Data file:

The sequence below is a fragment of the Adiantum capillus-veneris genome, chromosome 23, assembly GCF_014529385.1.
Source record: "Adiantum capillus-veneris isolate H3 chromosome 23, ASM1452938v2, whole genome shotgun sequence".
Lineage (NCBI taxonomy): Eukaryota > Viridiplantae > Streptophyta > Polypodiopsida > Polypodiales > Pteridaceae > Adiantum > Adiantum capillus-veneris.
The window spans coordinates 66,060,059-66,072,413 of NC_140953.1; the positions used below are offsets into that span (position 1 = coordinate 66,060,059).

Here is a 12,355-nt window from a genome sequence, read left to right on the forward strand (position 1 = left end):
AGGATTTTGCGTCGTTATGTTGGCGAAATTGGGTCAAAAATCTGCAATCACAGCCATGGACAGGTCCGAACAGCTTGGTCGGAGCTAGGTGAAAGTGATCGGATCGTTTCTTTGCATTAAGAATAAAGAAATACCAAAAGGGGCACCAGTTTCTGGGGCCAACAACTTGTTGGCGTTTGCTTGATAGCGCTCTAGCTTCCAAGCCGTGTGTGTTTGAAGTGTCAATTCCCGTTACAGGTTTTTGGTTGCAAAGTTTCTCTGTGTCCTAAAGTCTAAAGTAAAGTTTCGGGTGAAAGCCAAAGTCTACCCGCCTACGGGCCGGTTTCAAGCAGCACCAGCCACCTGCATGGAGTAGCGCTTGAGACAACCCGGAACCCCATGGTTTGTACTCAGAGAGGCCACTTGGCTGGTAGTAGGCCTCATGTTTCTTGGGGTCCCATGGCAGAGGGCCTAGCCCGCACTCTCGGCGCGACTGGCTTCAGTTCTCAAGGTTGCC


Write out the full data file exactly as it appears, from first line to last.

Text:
The sequence below is a fragment of the Adiantum capillus-veneris genome, chromosome 23, assembly GCF_014529385.1.
Source record: "Adiantum capillus-veneris isolate H3 chromosome 23, ASM1452938v2, whole genome shotgun sequence".
Lineage (NCBI taxonomy): Eukaryota > Viridiplantae > Streptophyta > Polypodiopsida > Polypodiales > Pteridaceae > Adiantum > Adiantum capillus-veneris.
The window spans coordinates 66,060,059-66,072,413 of NC_140953.1; the positions used below are offsets into that span (position 1 = coordinate 66,060,059).

Here is a 12,355-nt window from a genome sequence, read left to right on the forward strand (position 1 = left end):
AGGATTTTGCGTCGTTATGTTGGCGAAATTGGGTCAAAAATCTGCAATCACAGCCATGGACAGGTCCGAACAGCTTGGTCGGAGCTAGGTGAAAGTGATCGGATCGTTTCTTTGCATTAAGAATAAAGAAATACCAAAAGGGGCACCAGTTTCTGGGGCCAACAACTTGTTGGCGTTTGCTTGATAGCGCTCTAGCTTCCAAGCCGTGTGTGTTTGAAGTGTCAATTCCCGTTACAGGTTTTTGGTTGCAAAGTTTCTCTGTGTCCTAAAGTCTAAAGTAAAGTTTCGGGTGAAAGCCAAAGTCTACCCGCCTACGGGCCGGTTTCAAGCAGCACCAGCCACCTGCATGGAGTAGCGCTTGAGACAACCCGGAACCCCATGGTTTGTACTCAGAGAGGCCACTTGGCTGGTAGTAGGCCTCATGTTTCTTGGGGTCCCATGGCAGAGGGCCTAGCCCGCACTCTCGGCGCGACTGGCTTCAGTTCTCAAGGTTGCC